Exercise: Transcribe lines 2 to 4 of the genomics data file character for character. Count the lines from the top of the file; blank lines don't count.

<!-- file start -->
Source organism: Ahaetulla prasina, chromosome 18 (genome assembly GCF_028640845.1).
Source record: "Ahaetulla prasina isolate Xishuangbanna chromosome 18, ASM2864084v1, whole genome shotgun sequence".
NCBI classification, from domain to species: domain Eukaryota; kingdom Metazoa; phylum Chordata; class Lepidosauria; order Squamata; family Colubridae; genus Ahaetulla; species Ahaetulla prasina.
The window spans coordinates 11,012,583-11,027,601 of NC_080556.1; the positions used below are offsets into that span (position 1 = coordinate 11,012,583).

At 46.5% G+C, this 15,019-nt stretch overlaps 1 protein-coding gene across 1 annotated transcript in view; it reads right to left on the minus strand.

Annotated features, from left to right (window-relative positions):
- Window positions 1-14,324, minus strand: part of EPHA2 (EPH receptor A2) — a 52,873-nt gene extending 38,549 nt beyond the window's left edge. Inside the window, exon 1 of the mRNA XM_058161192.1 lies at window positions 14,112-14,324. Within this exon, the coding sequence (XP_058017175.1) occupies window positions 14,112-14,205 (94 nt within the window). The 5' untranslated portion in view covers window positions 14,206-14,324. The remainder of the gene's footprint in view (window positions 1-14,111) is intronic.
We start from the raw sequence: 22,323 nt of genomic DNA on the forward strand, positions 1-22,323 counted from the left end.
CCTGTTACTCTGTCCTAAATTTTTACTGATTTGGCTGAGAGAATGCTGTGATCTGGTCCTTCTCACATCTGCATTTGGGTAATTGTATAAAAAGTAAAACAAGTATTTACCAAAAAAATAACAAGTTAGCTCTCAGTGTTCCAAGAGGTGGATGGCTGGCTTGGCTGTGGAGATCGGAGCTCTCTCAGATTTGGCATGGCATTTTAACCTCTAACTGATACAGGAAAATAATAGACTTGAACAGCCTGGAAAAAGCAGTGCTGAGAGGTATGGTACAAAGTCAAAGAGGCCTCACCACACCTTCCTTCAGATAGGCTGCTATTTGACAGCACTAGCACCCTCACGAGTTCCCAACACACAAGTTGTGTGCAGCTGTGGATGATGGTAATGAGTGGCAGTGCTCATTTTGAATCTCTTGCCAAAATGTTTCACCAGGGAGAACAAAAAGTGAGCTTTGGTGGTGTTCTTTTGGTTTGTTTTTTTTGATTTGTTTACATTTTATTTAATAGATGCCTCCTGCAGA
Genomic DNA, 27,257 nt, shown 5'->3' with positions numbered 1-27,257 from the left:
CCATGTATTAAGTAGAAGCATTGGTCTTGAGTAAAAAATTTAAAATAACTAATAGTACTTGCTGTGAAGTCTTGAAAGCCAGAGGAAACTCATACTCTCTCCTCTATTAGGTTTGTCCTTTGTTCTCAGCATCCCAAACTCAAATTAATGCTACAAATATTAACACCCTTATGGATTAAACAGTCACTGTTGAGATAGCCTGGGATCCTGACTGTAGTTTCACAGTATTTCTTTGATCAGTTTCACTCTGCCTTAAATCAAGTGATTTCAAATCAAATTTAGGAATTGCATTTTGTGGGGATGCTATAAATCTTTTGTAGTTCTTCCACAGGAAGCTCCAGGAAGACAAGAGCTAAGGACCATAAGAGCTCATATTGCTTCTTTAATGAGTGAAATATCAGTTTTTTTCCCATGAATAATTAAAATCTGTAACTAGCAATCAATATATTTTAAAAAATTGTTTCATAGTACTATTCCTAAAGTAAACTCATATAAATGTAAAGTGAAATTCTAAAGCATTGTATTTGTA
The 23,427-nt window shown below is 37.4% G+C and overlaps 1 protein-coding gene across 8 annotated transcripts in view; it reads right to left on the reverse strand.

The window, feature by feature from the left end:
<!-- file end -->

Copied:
Source record: "Ahaetulla prasina isolate Xishuangbanna chromosome 18, ASM2864084v1, whole genome shotgun sequence".
NCBI classification, from domain to species: domain Eukaryota; kingdom Metazoa; phylum Chordata; class Lepidosauria; order Squamata; family Colubridae; genus Ahaetulla; species Ahaetulla prasina.
The window spans coordinates 11,012,583-11,027,601 of NC_080556.1; the positions used below are offsets into that span (position 1 = coordinate 11,012,583).